Indonesia, the world’s largest thermal coal exporter, vowed to subsidize the development of renewable energy and open the nation’s first nuclear power plant by 2045 in a draft bill proposed on June 8, as reported by Strait Times on the same day. According to the draft legislation, Indonesia will prioritize domestic demand for renewable energy over export needs and impose tariffs on renewable power export. The draft bill also proposed to provide financial incentives and support in terms of land, infrastructure, and government guarantees for the development of renewable energy and new energy sources. Notably, the draft bill classifies coal-based energy, nuclear power, and hydrogen power as new energy, showing its reluctance to phase out coal.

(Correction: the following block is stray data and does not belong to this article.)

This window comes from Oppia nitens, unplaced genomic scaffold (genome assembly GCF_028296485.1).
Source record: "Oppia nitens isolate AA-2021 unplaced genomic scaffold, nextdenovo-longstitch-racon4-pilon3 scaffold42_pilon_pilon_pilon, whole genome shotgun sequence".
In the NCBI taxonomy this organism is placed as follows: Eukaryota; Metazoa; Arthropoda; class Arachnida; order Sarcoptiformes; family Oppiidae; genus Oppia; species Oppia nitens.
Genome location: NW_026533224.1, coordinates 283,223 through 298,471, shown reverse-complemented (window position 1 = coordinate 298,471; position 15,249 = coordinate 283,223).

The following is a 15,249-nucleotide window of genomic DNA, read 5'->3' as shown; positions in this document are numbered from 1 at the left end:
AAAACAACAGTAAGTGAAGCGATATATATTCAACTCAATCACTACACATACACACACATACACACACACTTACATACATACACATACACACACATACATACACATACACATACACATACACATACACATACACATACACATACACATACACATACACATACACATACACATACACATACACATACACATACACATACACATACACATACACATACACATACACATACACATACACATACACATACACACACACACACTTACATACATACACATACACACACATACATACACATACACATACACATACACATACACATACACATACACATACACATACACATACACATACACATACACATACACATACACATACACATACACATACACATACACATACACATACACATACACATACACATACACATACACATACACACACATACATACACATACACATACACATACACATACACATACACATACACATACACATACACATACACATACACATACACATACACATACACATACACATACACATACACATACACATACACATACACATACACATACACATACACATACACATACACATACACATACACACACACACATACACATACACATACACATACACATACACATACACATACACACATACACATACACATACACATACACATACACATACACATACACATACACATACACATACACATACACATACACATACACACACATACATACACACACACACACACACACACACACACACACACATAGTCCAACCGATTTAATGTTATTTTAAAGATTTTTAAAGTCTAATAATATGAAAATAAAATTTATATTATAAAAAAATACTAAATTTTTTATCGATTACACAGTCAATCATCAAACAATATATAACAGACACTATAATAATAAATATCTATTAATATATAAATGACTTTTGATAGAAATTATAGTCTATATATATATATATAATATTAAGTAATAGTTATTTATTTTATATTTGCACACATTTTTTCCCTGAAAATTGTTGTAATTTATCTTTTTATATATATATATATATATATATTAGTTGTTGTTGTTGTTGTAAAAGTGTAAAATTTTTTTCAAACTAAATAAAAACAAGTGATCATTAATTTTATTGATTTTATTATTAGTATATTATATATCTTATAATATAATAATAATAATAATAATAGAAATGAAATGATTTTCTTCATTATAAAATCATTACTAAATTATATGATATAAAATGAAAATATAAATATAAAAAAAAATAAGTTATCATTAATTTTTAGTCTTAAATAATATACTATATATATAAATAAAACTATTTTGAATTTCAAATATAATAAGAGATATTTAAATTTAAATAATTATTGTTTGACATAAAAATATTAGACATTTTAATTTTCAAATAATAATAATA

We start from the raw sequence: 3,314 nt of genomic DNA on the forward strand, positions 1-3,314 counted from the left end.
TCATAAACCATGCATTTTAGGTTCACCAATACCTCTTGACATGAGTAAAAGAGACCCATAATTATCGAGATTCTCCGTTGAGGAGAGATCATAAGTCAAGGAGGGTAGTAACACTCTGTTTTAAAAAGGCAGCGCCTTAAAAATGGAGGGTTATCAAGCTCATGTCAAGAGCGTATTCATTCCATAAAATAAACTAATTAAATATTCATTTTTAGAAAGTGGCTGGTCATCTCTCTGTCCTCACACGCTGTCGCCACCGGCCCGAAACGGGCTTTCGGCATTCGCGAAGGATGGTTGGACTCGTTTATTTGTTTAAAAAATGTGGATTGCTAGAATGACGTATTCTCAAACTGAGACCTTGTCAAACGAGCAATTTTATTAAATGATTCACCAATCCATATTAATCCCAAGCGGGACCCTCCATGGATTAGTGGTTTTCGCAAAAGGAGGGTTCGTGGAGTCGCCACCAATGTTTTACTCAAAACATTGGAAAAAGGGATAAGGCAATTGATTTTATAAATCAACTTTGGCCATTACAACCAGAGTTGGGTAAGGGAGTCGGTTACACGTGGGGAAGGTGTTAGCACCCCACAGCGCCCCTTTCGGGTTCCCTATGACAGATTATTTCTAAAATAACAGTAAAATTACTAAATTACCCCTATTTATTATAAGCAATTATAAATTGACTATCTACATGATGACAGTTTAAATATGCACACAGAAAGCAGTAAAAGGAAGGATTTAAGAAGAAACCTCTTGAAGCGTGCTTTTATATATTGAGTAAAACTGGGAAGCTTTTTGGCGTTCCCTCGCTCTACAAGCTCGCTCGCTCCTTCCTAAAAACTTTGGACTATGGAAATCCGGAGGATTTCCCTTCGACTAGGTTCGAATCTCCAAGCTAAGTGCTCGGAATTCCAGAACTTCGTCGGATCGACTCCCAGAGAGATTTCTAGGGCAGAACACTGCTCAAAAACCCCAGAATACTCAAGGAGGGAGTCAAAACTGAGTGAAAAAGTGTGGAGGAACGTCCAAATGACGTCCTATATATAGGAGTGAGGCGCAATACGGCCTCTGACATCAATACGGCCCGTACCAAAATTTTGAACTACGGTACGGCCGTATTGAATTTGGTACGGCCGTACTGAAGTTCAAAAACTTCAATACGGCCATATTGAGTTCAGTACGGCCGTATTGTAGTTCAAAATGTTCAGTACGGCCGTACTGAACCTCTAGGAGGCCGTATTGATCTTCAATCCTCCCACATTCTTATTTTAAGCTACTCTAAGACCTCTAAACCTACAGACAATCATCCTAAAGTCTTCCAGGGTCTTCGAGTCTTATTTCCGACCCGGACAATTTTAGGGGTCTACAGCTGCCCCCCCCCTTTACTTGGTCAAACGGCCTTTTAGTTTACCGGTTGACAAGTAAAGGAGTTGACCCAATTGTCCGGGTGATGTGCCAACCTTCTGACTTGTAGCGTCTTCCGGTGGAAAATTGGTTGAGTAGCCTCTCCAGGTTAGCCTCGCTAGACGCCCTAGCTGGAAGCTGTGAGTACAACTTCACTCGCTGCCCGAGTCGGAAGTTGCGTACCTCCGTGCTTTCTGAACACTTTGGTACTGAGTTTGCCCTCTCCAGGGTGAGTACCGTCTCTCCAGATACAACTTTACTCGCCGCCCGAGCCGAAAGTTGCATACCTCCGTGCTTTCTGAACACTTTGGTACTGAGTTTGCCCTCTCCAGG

Indonesia has struggled to ease its reliance on coal. Coal contributes about 5% of Indonesia’s GDP and 60% of its national electricity output. Therefore, the draft bill will have to balance the pace of shifting to renewable energy and the 270m residents’ needs for affordable electricity. However, Mahawira Dillon, an energy policy researcher at clean energy think tank CERAH, insisted that any support for so-called new energy in the proposed bill will only slow the country’s transition to cleaner energy. Previously, Indonesia also delayed a tax on coal-fired power plants’ carbon emissions to July from the original deadline of April 1. To fulfill the nation’s commitment to net-zero emissions by 2060, the Indonesian government has pledged to double the share of renewables in its energy mix from less than 12% to 23% by 2025.